Brummett has a blog note saying that Gov. Beebe is giving some thought to using federal stimulus money, if rules allow, to prepay a decade of teachers' health insurance costs.
Wow. That's a lot of money. Teachers would love it.
But, boy, it raises questions. Such as about the immediate stimulative effect beyond the increased spending power of teachers in the first year of the subsidy. Would you pre-pay the insurance companies for the rest? Now that would be a windfall. What would they do with it? Would they be obligated to provide full coverage in future at price specified today, or would they be allowed to raise the rates? Interesting. Complicated. Any plan that involves insurance companies requires very careful study. Public interest isn't at the top of their business model. Profit is.
UPDATE: Roby Brock talked with Gov. Beebe about this over the weekend. In that interview, Beebe said the White House wasn't too keen on the idea.
UPDATE II: Some thoughtful comments from someone who's long argued for better health coverage for teachers. (I note some seem to think they detect on my part a resistance to this idea. That's wrong. I just see structural problems with a 10-year-advance payment, which isn't going to happen anyway. I'm for universal health coverage for ALL.)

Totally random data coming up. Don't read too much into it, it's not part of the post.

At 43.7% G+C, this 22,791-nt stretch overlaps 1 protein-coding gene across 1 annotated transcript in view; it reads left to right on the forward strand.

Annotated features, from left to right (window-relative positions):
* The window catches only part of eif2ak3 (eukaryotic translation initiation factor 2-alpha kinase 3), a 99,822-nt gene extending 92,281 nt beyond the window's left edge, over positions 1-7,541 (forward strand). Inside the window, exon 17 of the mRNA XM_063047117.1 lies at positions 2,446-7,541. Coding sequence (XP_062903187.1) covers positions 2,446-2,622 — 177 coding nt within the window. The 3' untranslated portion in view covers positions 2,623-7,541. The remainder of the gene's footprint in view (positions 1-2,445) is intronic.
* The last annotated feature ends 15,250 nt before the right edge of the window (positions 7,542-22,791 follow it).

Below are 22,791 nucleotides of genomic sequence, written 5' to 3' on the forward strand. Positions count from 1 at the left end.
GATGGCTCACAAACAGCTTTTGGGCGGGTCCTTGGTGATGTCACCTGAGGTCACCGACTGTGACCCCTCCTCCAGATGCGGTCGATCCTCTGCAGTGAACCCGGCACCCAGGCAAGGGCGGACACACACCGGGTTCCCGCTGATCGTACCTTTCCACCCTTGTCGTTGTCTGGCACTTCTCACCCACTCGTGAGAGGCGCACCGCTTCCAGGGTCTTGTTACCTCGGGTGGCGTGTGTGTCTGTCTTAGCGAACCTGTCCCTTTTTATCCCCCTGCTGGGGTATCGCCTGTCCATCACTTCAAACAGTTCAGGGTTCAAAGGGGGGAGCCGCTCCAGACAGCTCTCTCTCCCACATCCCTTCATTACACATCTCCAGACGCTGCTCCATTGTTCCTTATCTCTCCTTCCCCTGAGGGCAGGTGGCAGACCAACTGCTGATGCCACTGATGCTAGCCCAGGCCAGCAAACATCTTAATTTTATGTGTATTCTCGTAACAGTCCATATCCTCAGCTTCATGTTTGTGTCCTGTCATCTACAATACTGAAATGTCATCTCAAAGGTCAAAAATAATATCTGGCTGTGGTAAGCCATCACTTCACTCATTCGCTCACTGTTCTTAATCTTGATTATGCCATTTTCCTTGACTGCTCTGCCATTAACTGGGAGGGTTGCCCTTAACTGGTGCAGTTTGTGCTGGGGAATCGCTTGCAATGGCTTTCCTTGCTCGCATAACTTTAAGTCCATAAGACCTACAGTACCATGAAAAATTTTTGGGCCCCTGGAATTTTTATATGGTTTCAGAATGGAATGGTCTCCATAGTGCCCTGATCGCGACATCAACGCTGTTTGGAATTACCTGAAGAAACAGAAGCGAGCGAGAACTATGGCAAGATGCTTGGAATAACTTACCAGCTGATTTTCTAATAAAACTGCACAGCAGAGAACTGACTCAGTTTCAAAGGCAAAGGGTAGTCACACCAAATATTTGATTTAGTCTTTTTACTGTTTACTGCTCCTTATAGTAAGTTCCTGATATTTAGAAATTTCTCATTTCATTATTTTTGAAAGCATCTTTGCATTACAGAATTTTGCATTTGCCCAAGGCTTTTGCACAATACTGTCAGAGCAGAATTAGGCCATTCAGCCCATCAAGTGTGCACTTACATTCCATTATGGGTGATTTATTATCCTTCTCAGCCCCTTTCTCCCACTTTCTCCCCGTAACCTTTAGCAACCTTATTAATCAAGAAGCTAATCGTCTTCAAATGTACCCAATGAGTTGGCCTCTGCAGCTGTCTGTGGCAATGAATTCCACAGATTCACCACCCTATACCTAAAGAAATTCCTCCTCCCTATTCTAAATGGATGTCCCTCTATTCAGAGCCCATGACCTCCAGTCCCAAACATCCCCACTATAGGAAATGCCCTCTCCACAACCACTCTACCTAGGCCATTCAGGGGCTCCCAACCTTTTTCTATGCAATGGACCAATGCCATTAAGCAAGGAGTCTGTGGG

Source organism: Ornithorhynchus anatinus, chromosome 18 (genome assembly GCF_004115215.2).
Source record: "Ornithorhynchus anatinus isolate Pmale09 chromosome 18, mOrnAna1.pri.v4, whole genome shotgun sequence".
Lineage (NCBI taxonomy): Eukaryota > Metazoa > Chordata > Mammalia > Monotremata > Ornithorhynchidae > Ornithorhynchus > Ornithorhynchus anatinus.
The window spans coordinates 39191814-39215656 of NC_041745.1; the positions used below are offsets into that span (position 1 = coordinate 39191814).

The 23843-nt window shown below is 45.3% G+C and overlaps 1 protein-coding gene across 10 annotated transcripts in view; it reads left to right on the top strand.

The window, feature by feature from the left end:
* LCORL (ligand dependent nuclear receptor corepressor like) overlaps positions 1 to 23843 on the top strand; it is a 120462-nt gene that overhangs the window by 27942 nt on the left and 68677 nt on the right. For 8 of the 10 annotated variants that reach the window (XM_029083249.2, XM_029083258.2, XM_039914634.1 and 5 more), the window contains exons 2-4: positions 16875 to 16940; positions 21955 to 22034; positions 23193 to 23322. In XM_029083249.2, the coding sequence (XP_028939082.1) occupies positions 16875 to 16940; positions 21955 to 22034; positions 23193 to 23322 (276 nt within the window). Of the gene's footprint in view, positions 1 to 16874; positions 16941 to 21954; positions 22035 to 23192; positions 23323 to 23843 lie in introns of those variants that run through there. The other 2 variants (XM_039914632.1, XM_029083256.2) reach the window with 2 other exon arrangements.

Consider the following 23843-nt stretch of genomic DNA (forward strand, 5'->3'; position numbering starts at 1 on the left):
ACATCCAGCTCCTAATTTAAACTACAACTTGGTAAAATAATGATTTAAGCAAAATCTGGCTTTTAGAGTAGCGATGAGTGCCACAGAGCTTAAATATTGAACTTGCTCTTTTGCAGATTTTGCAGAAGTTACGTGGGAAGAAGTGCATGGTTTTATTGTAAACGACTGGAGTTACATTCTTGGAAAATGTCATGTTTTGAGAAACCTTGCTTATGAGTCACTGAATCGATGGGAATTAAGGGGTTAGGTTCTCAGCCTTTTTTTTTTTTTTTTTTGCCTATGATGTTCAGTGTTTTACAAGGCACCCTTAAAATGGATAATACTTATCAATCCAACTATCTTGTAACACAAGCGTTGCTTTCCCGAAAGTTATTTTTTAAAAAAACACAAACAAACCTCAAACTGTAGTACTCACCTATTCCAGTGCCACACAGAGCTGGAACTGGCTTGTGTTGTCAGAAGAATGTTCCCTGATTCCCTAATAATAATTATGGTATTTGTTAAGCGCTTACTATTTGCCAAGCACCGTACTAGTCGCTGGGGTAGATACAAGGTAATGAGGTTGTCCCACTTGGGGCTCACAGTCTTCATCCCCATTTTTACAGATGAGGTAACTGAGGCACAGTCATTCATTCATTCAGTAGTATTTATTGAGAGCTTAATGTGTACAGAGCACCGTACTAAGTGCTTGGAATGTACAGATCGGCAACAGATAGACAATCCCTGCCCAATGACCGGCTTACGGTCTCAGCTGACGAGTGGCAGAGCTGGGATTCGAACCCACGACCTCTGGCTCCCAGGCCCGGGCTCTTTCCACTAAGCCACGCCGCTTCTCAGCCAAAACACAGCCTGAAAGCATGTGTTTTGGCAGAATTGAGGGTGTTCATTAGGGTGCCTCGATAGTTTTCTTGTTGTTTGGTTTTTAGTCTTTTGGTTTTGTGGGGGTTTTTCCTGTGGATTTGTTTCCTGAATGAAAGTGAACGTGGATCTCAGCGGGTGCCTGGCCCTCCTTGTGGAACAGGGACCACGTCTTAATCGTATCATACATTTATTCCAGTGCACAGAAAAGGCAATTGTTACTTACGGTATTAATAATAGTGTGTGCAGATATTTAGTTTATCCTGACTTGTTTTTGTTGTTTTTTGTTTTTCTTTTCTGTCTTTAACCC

I'm amazed there's not more support for confronting this problem. We have a constitutional duty to place competent teachers in our public school classrooms, and as we compete for teachers with other employment opportunities, it's insane to think we can ignore a health insurance benefit as a factor.
Consider the insurance costs for public school employees in this chart. A single employee pays $180 per month or 47% of the premium cost. A married employee pays $770 per month or 74% of premium cost. Make your own comparisons, but her state pays 75% for a single state employee. 47%...is that in any way defensible in your mind? Can you imagine the impact that has on teacher recruitment?
You also have to consider the "School District Contribution" shown on the same chart. This is the minimum amount the state requires school districts to pay, this mandate has not been increased since 1995, and the vast majority of districts pay only this minimum. My point is that our sorry teacher health insurance is mostly due to legislative neglect. So, if now the Feds reject the idea of using stimulus money to address this problem, do you imagine we can blame the Feds and ignore the state's neglect?
Max, where would you prioritize a competitive health insurance benefit to teachers in the grand scheme of things? Higher or lower than tax cuts, e.g., sales tax on food? How about the economic development quick response kitty? Manufacturer's sales tax on energy?
Agree or disagree, but don't let elected folks crow about their commitment to education, and then continue to make excuses and neglect this problem. And please challenge stupid excuses like, "teachers can be insured through their husband's plans" or "teachers say they'd rather have salary".